Proto Nazca Tapestry, circa 300 AD
119 x 171 cm
Pulsing with visceral primordial energy and playful bravura, this complete tunic is an electrifying masterwork from the height of early Nazca period. Its extraordinary chromatic range—a pyrotechnic force-field of red, blue, lilac, green, yellow and gold—that complements the rich layers of symbolism deem this piece as an extremely rare example of Nazca tunic in a stylised semi-abstracted style.
Part anatomical, part transcendental in its fluidity, the floating body parts and facials represents a vital link to the Nazca visual lexicon that transfers the aggressiveness and powers to the Tunic’s owner. The omnipresent motif of the dual headed snake is the result of the “Contour Rivalry”—a weaving style that emerged in late Chavan and matured in the Nazca period.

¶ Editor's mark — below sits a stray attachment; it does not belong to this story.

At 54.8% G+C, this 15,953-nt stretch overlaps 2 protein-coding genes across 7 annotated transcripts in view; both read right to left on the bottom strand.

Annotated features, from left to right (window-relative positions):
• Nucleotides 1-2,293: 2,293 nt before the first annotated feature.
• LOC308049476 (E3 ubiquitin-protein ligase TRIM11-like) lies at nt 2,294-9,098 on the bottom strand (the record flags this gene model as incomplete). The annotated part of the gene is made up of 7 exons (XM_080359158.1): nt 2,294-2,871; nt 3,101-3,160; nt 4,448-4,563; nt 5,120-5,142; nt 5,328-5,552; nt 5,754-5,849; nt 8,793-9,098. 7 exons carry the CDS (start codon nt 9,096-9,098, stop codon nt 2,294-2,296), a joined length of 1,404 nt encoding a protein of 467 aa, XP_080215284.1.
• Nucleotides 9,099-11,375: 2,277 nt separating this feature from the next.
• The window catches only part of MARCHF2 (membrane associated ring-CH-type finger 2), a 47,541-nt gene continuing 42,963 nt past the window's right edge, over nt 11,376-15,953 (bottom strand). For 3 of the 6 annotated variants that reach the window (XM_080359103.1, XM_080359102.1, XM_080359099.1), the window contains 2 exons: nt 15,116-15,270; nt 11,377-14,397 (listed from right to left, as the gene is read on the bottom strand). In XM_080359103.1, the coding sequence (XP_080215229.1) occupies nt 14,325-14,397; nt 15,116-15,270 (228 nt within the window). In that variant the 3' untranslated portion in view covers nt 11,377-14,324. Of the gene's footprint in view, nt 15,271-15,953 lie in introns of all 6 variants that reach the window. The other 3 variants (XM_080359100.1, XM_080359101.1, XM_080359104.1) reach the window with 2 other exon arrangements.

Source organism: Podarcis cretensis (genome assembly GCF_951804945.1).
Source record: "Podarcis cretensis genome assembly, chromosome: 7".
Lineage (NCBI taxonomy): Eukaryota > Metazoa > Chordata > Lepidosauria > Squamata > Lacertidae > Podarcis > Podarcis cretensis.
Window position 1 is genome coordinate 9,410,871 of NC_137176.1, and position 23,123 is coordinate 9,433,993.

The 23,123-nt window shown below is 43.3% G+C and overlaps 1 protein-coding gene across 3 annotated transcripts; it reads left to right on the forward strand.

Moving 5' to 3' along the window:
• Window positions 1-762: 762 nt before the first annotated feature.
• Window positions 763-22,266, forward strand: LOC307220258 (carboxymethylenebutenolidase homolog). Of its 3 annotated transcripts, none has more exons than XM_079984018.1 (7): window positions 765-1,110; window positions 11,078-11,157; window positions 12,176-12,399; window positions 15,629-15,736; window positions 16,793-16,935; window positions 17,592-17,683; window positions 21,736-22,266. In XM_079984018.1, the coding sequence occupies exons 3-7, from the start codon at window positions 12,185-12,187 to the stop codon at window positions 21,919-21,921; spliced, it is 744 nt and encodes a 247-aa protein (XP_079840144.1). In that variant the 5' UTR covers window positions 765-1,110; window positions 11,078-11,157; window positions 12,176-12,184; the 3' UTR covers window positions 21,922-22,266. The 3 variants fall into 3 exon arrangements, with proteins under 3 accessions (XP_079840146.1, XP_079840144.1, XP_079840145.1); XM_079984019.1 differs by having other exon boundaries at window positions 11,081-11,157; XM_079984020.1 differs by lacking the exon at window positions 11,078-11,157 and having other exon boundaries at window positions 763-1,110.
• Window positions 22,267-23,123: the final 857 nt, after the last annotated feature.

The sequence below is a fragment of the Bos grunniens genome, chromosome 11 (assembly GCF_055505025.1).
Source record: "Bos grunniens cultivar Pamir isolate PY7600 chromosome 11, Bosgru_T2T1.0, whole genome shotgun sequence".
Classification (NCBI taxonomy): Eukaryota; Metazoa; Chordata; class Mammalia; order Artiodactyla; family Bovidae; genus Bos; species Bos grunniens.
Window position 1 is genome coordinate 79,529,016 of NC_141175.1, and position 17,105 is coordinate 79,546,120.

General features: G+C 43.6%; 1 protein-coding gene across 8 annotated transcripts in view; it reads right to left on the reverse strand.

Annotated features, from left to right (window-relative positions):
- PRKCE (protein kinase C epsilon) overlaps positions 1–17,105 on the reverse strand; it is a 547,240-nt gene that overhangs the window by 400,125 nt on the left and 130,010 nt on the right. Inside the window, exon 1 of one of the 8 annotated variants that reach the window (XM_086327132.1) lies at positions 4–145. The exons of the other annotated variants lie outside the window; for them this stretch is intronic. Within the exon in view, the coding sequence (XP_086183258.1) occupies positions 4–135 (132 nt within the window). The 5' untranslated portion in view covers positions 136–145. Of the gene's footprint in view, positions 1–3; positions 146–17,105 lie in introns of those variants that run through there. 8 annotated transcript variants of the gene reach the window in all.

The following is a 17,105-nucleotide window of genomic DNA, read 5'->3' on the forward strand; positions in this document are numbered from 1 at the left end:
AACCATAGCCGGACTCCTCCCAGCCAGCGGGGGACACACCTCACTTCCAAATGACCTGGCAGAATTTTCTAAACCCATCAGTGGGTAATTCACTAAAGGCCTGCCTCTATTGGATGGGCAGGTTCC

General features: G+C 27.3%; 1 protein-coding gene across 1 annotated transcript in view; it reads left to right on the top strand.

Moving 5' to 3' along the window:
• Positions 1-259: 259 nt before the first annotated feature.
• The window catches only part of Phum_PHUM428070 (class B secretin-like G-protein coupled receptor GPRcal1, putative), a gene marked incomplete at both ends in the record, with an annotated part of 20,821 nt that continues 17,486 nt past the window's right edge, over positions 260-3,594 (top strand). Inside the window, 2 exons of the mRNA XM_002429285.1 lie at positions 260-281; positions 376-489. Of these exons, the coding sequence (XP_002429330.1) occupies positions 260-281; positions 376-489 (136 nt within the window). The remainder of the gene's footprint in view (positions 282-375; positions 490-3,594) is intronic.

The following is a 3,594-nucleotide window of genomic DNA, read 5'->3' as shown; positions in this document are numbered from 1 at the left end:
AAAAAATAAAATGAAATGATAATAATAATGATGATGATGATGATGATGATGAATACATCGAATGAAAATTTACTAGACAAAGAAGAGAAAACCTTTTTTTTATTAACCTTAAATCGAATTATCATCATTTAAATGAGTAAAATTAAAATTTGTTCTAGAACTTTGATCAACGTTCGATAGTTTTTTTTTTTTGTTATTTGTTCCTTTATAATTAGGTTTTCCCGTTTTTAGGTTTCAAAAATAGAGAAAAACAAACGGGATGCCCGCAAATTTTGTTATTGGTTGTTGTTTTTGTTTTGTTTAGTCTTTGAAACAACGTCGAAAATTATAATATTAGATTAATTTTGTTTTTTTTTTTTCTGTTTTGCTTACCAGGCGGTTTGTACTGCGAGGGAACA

A very similar shamanistic force prevailed in the 20th-century art world. Artists turned their study to a diverse artistic heritage across cultures, dissecting and reconstructing the visual and cultural layers through modern practices. The primitivism of Pablo Picasso, the impulsive gestures of Jean-Michel Basquiat’s graffiti, the freedom of Abstract Expressionism and the rhythms of improvised jazz collide with influences drawn from ancient tribal culture and anatomical textbooks. At once deeply personal and universal in its scope, this work lays bare the alchemy of the universal artist’s interior world, slipping seamlessly between abstraction and figuration, the past and the present.